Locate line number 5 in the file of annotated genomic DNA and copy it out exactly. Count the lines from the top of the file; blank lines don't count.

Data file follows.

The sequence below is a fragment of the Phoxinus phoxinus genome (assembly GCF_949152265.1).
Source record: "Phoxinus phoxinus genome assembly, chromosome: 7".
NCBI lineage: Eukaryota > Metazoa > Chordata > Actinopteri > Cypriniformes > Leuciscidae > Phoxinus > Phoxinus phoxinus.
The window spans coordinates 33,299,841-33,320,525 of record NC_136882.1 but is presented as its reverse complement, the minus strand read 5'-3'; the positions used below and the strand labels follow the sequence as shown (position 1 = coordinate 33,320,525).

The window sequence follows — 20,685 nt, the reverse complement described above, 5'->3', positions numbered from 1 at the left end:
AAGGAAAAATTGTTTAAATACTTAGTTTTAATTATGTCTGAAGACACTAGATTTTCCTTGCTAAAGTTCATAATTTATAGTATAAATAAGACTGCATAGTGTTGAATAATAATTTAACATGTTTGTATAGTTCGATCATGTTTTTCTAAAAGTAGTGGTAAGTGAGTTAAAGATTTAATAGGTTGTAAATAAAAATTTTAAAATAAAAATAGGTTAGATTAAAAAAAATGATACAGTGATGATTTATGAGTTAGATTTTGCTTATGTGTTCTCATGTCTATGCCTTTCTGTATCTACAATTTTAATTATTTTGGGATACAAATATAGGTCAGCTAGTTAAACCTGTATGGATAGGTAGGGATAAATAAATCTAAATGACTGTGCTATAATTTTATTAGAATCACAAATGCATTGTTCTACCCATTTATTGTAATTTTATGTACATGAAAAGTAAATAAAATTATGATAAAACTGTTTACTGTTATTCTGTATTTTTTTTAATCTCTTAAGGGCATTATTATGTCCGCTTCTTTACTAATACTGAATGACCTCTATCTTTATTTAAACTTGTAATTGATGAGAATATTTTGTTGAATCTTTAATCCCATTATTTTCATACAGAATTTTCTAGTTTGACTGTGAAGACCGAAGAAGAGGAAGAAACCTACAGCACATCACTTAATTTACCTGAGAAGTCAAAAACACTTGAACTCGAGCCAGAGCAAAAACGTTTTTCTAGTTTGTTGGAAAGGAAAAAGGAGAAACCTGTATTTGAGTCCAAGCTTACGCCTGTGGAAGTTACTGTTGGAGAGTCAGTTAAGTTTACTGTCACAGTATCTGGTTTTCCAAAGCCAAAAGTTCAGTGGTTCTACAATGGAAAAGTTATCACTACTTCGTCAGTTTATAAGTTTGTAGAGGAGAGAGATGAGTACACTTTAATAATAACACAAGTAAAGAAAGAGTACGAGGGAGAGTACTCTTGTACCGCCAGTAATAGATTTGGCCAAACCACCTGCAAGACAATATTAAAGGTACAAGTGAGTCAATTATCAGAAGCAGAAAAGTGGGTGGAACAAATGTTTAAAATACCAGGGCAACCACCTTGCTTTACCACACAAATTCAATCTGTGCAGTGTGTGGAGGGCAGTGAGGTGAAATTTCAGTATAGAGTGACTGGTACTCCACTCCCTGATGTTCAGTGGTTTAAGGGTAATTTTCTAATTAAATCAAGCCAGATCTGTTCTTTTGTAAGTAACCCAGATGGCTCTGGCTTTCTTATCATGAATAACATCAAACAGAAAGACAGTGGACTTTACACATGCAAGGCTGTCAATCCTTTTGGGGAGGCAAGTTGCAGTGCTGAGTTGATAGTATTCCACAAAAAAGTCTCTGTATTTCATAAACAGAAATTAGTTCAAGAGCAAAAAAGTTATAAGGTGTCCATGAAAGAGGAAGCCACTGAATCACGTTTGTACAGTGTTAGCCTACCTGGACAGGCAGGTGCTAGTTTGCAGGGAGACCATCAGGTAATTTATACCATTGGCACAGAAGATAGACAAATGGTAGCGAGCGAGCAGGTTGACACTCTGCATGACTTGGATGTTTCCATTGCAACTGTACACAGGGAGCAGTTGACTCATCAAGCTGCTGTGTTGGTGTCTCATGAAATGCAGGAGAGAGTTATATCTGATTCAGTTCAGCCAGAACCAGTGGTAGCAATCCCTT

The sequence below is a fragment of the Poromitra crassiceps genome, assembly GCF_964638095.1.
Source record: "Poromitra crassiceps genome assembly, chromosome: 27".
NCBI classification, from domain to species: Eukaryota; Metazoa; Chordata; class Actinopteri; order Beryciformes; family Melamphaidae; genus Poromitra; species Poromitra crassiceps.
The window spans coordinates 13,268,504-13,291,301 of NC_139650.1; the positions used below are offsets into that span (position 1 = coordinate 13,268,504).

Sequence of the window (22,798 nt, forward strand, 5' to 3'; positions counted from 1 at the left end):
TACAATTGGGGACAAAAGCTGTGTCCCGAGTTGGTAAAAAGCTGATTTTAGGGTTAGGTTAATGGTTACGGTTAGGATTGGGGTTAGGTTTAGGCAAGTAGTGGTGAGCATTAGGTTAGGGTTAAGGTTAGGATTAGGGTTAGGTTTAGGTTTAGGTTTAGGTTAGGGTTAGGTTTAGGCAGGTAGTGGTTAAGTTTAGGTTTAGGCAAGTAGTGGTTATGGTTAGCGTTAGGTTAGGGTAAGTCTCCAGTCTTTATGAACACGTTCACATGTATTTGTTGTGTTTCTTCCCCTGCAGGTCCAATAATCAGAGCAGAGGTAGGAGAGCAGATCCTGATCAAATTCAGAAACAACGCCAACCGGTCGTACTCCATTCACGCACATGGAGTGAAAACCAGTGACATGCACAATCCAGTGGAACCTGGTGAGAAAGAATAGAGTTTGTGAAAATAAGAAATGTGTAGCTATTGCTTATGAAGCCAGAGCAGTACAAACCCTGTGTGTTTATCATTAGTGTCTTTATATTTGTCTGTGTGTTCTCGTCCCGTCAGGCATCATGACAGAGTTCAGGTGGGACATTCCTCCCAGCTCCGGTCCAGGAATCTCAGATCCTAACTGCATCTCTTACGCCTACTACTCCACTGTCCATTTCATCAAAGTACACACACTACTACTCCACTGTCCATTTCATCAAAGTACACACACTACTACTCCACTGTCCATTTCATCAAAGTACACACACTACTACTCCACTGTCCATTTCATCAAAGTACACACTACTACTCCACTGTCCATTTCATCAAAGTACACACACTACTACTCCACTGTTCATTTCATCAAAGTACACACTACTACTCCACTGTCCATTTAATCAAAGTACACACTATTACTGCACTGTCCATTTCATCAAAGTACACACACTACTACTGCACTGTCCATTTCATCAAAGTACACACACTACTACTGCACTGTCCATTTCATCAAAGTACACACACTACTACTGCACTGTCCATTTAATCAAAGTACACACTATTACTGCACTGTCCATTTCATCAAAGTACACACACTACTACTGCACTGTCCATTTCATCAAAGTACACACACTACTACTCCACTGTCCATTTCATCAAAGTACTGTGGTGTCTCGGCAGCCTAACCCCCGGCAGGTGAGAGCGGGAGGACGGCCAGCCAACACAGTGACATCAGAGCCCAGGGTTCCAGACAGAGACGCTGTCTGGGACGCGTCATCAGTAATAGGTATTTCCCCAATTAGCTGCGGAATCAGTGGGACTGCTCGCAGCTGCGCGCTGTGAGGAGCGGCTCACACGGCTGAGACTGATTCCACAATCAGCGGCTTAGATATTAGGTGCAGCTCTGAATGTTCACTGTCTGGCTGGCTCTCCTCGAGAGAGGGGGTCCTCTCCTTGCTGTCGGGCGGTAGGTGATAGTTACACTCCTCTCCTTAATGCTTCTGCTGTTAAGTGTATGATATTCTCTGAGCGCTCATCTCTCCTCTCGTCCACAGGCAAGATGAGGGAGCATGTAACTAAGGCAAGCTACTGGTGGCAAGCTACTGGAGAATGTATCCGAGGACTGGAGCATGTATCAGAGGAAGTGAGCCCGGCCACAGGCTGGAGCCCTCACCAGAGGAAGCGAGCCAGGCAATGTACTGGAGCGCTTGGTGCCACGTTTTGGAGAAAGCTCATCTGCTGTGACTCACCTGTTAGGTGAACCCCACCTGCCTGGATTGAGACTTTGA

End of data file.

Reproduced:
The window sequence follows — 20,685 nt, the reverse complement described above, 5'->3', positions numbered from 1 at the left end: